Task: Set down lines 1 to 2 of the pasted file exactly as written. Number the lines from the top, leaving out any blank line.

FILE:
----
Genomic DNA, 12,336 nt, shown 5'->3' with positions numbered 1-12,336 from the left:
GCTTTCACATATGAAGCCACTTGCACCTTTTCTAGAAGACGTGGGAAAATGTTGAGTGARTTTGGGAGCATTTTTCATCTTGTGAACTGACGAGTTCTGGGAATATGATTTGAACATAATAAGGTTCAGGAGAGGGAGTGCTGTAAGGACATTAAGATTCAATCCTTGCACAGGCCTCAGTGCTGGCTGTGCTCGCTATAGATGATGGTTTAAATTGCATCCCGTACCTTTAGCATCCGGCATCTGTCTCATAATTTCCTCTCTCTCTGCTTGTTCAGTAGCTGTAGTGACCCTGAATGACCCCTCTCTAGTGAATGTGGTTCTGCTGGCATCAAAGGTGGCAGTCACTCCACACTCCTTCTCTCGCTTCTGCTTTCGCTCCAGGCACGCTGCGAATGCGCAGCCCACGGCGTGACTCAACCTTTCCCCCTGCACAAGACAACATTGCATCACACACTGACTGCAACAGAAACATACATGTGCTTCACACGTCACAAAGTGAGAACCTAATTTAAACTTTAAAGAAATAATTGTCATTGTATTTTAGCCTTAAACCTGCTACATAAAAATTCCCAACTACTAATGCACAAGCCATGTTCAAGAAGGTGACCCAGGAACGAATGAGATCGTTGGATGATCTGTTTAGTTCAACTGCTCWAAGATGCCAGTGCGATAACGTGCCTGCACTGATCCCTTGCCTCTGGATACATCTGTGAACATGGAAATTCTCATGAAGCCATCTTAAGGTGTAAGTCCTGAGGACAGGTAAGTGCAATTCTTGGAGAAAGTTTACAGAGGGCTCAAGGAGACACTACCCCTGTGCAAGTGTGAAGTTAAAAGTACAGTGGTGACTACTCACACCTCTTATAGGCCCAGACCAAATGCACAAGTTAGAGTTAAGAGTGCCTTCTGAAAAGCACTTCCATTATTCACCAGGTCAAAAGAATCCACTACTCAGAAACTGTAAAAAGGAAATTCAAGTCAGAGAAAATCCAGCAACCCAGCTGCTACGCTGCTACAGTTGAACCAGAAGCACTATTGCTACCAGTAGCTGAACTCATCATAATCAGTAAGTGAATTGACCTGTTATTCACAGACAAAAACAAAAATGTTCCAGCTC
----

Genomic DNA, 12,336 nt, shown 5'->3' with positions numbered 1-12,336 from the left:
GCTTTCACATATGAAGCCACTTGCACCTTTTCTAGAAGACGTGGGAAAATGTTGAGTGARTTTGGGAGCATTTTTCATCTTGTGAACTGACGAGTTCTGGGAATATGATTTGAACATAATAAGGTTCAGGAGAGGGAGTGCTGTAAGGACATTAAGATTCAATCCTTGCACAGGCCTCAGTGCTGGCTGTGCTCGCTATAGATGATGGTTTAAATTGCATCCCGTACCTTTAGCATCCGGCATCTGTCTCATAATTTCCTCTCTCTCTGCTTGTTCAGTAGCTGTAGTGACCCTGAATGACCCCTCTCTAGTGAATGTGGTTCTGCTGGCATCAAAGGTGGCAGTCACTCCACACTCCTTCTCTCGCTTCTGCTTTCGCTCCAGGCACGCTGCGAATGCGCAGCCCACGGCGTGACTCAACCTTTCCCCCTGCACAAGACAACATTGCATCACACACTGACTGCAACAGAAACATACATGTGCTTCACACGTCACAAAGTGAGAACCTAATTTAAACTTTAAAGAAATAATTGTCATTGTATTTTAGCCTTAAACCTGCTACATAAAAATTCCCAACTACTAATGCACAAGCCATGTTCAAGAAGGTGACCCAGGAACGAATGAGATCGTTGGATGATCTGTTTAGTTCAACTGCTCWAAGATGCCAGTGCGATAACGTGCCTGCACTGATCCCTTGCCTCTGGATACATCTGTGAACATGGAAATTCTCATGAAGCCATCTTAAGGTGTAAGTCCTGAGGACAGGTAAGTGCAATTCTTGGAGAAAGTTTACAGAGGGCTCAAGGAGACACTACCCCTGTGCAAGTGTGAAGTTAAAAGTACAGTGGTGACTACTCACACCTCTTATAGGCCCAGACCAAATGCACAAGTTAGAGTTAAGAGTGCCTTCTGAAAAGCACTTCCATTATTCACCAGGTCAAAAGAATCCACTACTCAGAAACTGTAAAAAGGAAATTCAAGTCAGAGAAAATCCAGCAACCCAGCTGCTACGCTGCTACAGTTGAACCAGAAGCACTATTGCTACCAGTAGCTGAACTCATCATAATCAGTAAGTGAATTGACCTGTTATTCACAGACAAAAACAAAAATGTTCCAGCTC